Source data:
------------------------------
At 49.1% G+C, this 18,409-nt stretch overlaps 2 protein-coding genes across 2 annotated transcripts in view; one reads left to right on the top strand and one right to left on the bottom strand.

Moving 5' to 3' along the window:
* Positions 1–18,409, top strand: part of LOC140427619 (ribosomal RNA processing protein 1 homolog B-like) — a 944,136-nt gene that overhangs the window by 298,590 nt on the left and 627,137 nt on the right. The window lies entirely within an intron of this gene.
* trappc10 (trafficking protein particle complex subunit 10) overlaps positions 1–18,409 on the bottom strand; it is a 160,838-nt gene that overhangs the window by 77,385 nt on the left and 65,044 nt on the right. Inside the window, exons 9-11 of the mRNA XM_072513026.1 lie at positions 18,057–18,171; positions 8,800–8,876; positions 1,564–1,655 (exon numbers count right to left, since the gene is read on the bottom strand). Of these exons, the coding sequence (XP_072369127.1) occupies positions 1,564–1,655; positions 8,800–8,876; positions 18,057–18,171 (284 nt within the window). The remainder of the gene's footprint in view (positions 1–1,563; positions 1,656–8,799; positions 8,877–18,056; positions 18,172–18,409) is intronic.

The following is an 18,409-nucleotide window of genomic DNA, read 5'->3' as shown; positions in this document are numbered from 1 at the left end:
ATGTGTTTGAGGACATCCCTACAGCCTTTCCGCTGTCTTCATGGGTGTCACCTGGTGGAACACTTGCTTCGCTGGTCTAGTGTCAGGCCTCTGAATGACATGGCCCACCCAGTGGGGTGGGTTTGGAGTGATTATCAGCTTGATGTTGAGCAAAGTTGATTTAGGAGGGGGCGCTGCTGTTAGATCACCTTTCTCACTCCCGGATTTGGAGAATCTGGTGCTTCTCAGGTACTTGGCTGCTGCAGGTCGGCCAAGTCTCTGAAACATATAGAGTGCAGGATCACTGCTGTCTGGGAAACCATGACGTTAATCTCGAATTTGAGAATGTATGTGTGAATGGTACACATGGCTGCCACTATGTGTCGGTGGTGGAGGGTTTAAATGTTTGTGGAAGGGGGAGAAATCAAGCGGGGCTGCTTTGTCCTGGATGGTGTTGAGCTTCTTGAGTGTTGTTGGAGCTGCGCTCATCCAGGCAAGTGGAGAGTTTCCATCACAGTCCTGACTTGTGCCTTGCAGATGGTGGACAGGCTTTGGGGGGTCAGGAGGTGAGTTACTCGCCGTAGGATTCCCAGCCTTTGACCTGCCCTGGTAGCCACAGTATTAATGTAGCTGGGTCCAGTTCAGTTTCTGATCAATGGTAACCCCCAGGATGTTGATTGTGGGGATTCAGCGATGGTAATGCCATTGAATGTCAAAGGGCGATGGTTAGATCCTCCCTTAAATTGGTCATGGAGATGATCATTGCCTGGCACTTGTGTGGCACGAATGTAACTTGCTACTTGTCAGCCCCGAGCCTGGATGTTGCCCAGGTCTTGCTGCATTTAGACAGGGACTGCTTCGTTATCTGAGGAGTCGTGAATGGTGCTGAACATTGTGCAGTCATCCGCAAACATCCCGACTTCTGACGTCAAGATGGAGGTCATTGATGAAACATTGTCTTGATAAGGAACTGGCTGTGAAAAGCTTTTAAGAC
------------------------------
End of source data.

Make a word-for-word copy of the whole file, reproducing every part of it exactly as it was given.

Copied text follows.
At 49.1% G+C, this 18,409-nt stretch overlaps 2 protein-coding genes across 2 annotated transcripts in view; one reads left to right on the top strand and one right to left on the bottom strand.

Moving 5' to 3' along the window:
* Positions 1–18,409, top strand: part of LOC140427619 (ribosomal RNA processing protein 1 homolog B-like) — a 944,136-nt gene that overhangs the window by 298,590 nt on the left and 627,137 nt on the right. The window lies entirely within an intron of this gene.
* trappc10 (trafficking protein particle complex subunit 10) overlaps positions 1–18,409 on the bottom strand; it is a 160,838-nt gene that overhangs the window by 77,385 nt on the left and 65,044 nt on the right. Inside the window, exons 9-11 of the mRNA XM_072513026.1 lie at positions 18,057–18,171; positions 8,800–8,876; positions 1,564–1,655 (exon numbers count right to left, since the gene is read on the bottom strand). Of these exons, the coding sequence (XP_072369127.1) occupies positions 1,564–1,655; positions 8,800–8,876; positions 18,057–18,171 (284 nt within the window). The remainder of the gene's footprint in view (positions 1–1,563; positions 1,656–8,799; positions 8,877–18,056; positions 18,172–18,409) is intronic.

The following is an 18,409-nucleotide window of genomic DNA, read 5'->3' as shown; positions in this document are numbered from 1 at the left end:
ATGTGTTTGAGGACATCCCTACAGCCTTTCCGCTGTCTTCATGGGTGTCACCTGGTGGAACACTTGCTTCGCTGGTCTAGTGTCAGGCCTCTGAATGACATGGCCCACCCAGTGGGGTGGGTTTGGAGTGATTATCAGCTTGATGTTGAGCAAAGTTGATTTAGGAGGGGGCGCTGCTGTTAGATCACCTTTCTCACTCCCGGATTTGGAGAATCTGGTGCTTCTCAGGTACTTGGCTGCTGCAGGTCGGCCAAGTCTCTGAAACATATAGAGTGCAGGATCACTGCTGTCTGGGAAACCATGACGTTAATCTCGAATTTGAGAATGTATGTGTGAATGGTACACATGGCTGCCACTATGTGTCGGTGGTGGAGGGTTTAAATGTTTGTGGAAGGGGGAGAAATCAAGCGGGGCTGCTTTGTCCTGGATGGTGTTGAGCTTCTTGAGTGTTGTTGGAGCTGCGCTCATCCAGGCAAGTGGAGAGTTTCCATCACAGTCCTGACTTGTGCCTTGCAGATGGTGGACAGGCTTTGGGGGGTCAGGAGGTGAGTTACTCGCCGTAGGATTCCCAGCCTTTGACCTGCCCTGGTAGCCACAGTATTAATGTAGCTGGGTCCAGTTCAGTTTCTGATCAATGGTAACCCCCAGGATGTTGATTGTGGGGATTCAGCGATGGTAATGCCATTGAATGTCAAAGGGCGATGGTTAGATCCTCCCTTAAATTGGTCATGGAGATGATCATTGCCTGGCACTTGTGTGGCACGAATGTAACTTGCTACTTGTCAGCCCCGAGCCTGGATGTTGCCCAGGTCTTGCTGCATTTAGACAGGGACTGCTTCGTTATCTGAGGAGTCGTGAATGGTGCTGAACATTGTGCAGTCATCCGCAAACATCCCGACTTCTGACGTCAAGATGGAGGTCATTGATGAAACATTGTCTTGATAAGGAACTGGCTGTGAAAAGCTTTTAAGAC